How to make sense of unusual cold when the world is hotter than ever

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Left: Global annual average carbon dioxide (black curve) and air temperature (red curve) since 1850. Right: Average temperatures of central England in summer (red curve) and winter (curve). Temperatures relative to the 1850–1900 average. Credit: Neven Fakkar / Data: Met Office HadCRUT5 and HadCET

Earlier this year, the UK’s weather and climate service, the Met Office, announced that average global temperatures in 2023 will 1.46°C above pre-industrial levels. This made it the hottest year on record, 0.17 °C higher than the previous record set in 2016.

However, shortly after that announcement, the Met Office also predicted several days of blast of cold Arctic air, which would bring sub-zero temperatures, snowfall in many parts of the UK. When the cold wave came the temperature dropped -14°C in the Scottish Highlands and -11°C in England too,

Ten days later we reached a village in the Scottish Highlands. A pleasant 19.9°C, the hottest January temperature ever recorded in Britain – by a full degree Celsius. This may seem more in keeping with the global warming trend. Yet just ten days after that record heat, much of Britain has again been hit unusually hard cold and snowy weather,

It’s not just the UK. This winter has seen record-low temperatures Canada, America And China,

This may seem confusing. Why are weather and climate producing such opposite signals? This is because they describe atmospheric characteristics on quite different time-scales.

you can’t feel the climate

I don’t think there is anyone on Earth who can actually experience “global annual average” temperatures. No one really knows what a degree of extra heat over a century feels like, especially as there can be a 10°C difference in temperatures between day and night in the UK, for example, or on a hot summer day and The difference between a hot day and a day can be 20 degrees Celsius and more. Cold winter night.

This means that we generally have difficulty sensing or remembering seasonal averages and how they change with the passing years. We can see climate change in environmental changes such as the retreat of glaciers or plants flowering earlier, and we can track the changes with instruments. But climate change is very difficult to “feel.”

In contrast, we remember weather better on daily and weekly time scales – especially extreme weather such as cold, heat waves or strong storms.

hot one day, cold the next

Weather vs. climate: how to feel unusually cold when the world is hotter than ever

How winters are changing in Oxfordshire. Credit: Neven Faker / Data: Met Office HadUK-Grid

Weather phenomena are much faster and more variable than climate properties which are defined and change over longer time scales. The weather may be hot one day and cold the next, but the annual average climate does not suddenly swing from hot to cold.

Climate is basically the accumulation of weather over a period of time. For example, weather information may refer to the local temperature at noon or 4 pm, the daily minimum, average or maximum temperature, or the weekly average. Whereas the climate is more long-term.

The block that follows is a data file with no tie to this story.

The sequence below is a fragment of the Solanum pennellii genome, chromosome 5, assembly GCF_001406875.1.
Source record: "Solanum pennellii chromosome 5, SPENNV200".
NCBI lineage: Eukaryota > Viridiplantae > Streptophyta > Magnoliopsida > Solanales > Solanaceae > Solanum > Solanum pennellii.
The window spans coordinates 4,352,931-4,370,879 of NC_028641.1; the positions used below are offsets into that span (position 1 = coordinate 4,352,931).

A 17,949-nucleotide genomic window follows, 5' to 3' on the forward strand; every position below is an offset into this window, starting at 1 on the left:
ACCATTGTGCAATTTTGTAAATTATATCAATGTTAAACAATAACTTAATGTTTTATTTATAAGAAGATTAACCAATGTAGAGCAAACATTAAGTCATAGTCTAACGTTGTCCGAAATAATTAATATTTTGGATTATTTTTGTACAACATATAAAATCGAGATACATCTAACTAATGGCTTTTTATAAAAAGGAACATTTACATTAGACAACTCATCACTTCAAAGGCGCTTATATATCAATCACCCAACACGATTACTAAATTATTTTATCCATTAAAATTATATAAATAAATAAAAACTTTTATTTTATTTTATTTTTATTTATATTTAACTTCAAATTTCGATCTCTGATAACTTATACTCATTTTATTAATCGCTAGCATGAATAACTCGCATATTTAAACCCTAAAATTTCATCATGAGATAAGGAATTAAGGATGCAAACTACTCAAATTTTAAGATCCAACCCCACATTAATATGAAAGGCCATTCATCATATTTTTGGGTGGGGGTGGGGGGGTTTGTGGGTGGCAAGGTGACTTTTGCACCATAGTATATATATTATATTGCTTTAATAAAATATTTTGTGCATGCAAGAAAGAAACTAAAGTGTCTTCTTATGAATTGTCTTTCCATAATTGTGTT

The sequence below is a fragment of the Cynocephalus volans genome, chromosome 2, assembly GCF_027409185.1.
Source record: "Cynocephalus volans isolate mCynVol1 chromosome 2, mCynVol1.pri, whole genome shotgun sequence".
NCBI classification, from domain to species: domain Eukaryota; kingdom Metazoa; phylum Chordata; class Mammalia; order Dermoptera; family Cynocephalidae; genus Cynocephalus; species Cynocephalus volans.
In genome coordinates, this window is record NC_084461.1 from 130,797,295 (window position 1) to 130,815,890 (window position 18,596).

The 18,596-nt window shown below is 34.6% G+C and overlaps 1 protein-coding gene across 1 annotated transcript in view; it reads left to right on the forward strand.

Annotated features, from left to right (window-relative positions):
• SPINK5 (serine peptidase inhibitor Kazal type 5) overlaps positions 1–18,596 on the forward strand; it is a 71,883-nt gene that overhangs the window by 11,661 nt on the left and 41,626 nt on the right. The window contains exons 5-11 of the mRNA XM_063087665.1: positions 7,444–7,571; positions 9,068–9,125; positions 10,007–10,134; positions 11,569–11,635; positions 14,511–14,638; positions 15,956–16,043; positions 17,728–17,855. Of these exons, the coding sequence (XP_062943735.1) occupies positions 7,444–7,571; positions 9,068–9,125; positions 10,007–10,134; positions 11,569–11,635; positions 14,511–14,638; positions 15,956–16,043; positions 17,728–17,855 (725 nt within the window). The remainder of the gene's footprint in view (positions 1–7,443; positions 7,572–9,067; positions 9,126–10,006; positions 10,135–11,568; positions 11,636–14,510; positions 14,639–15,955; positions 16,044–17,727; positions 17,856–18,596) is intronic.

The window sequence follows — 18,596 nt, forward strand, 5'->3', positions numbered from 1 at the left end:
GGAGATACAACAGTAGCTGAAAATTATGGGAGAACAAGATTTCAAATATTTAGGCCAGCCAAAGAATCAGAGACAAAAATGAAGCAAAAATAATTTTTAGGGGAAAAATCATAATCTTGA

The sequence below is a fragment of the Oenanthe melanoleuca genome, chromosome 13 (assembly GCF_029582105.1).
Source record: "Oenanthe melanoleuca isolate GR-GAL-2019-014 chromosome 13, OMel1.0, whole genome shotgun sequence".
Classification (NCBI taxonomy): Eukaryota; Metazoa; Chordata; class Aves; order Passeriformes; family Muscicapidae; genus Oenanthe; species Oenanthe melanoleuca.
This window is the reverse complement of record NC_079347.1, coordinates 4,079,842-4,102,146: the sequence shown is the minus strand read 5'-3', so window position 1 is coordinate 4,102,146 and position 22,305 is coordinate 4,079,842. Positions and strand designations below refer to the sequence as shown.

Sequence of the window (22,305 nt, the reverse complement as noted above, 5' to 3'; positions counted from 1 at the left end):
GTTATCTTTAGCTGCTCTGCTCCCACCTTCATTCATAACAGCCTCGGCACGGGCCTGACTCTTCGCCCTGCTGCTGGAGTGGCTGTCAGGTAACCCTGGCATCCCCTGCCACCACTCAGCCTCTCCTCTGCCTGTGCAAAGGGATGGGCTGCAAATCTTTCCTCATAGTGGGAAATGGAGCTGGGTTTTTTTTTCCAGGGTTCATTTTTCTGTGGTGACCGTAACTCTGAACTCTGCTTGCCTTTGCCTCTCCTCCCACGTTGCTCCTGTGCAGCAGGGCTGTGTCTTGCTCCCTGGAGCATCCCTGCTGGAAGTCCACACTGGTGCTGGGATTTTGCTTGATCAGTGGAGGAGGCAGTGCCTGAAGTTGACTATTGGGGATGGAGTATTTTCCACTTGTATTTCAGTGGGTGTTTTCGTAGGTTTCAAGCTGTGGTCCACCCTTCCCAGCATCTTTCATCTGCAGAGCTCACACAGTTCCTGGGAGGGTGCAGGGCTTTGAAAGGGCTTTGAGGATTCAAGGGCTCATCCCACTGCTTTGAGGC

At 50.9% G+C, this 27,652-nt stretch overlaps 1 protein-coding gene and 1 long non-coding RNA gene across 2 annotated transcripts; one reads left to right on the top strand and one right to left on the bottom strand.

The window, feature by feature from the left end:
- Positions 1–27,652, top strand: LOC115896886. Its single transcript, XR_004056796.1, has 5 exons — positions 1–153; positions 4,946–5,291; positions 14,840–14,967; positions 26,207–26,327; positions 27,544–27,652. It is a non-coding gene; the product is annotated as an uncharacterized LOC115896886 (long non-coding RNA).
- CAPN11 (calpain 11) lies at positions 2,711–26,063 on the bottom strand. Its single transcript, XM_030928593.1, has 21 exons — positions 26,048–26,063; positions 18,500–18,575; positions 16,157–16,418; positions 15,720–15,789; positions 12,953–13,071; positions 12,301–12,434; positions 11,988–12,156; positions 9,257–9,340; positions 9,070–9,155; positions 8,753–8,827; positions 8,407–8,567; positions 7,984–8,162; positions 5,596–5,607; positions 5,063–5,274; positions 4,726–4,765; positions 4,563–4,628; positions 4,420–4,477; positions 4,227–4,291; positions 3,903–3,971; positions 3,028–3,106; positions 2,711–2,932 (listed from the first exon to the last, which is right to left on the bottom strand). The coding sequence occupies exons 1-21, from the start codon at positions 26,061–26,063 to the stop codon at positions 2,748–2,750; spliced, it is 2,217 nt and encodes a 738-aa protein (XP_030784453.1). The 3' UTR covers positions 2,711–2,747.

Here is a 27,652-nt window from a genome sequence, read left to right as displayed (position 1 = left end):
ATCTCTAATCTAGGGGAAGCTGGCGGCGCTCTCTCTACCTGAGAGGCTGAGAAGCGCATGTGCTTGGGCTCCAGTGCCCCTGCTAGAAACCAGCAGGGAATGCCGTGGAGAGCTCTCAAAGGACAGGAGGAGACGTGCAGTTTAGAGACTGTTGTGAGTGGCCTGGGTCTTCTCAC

Climatic information may refer, for example, to the average temperature over a month, or the average over a seasonal (three-month) period, years or decades. In climate analysis, we typically look for anomalies with respect to a “baseline” – perhaps a long-term average of 30 or 50 years of data.

line rotates upward

We can use over a century of data to detect patterns, such as close relationship In the left graph (above) between global atmospheric CO₂ and near-surface temperature. Of course, there are some variations of about 0.1°C or so – fluctuations in the red line – because climate does not change smoothly overall. That’s why 2016 was exceptionally warm, and the years that followed were slightly cooler.

These variations become more apparent when we zoom in and examine a smaller regional area or smaller time units. For example, the right-hand graph above shows temperature data for central England (HadCET) record, the world’s longest running instrumental temperature record which began in 1659. This graph, which shows both winter and summer average temperatures for central England, shows more significant variability by both measures over the same period since 1850 – on the order of 1°C. The internal variability of these seasonal means briefly overestimates long-term climate change at this regional scale before the 1960s.

Looking at just the right-hand graph – 174 years of data – you’d be hard-pressed to see recent climate change. But zoom out to the global annual average data in the left graph, and the long-term trend becomes clear.

We can zoom in even further to see daily winter weather variability In the English county of Oxfordshire (HadUK-Grid), The histograms below show daily minimum temperatures (left panels 2.a and 2.c) and daily mean temperatures (right panels 2.b and 2.d) from two different 21-year periods.

They show that the probability of experiencing sub-zero weather is still significant even in the recent 2002-2022 period. However, the “tail” of daily minimum temperatures to the left of the average is thin, so extreme cold temperatures are less common. The mean daily minimum has increased by 0.59 °C (numbers in blue) in the recent period by about 1 °C to 1.6 °C, while the daily mean has increased by 1.29 °C – both increases are greater than global warming over this period. Time.

These are signs that Oxfordshire has been warming for a long time, and its winters are warming slightly faster than the rest of the world. Global climate change also increases the likelihood of extreme temperatures in winter. This doesn’t prevent chills in winter, but it does reduce their likelihood.

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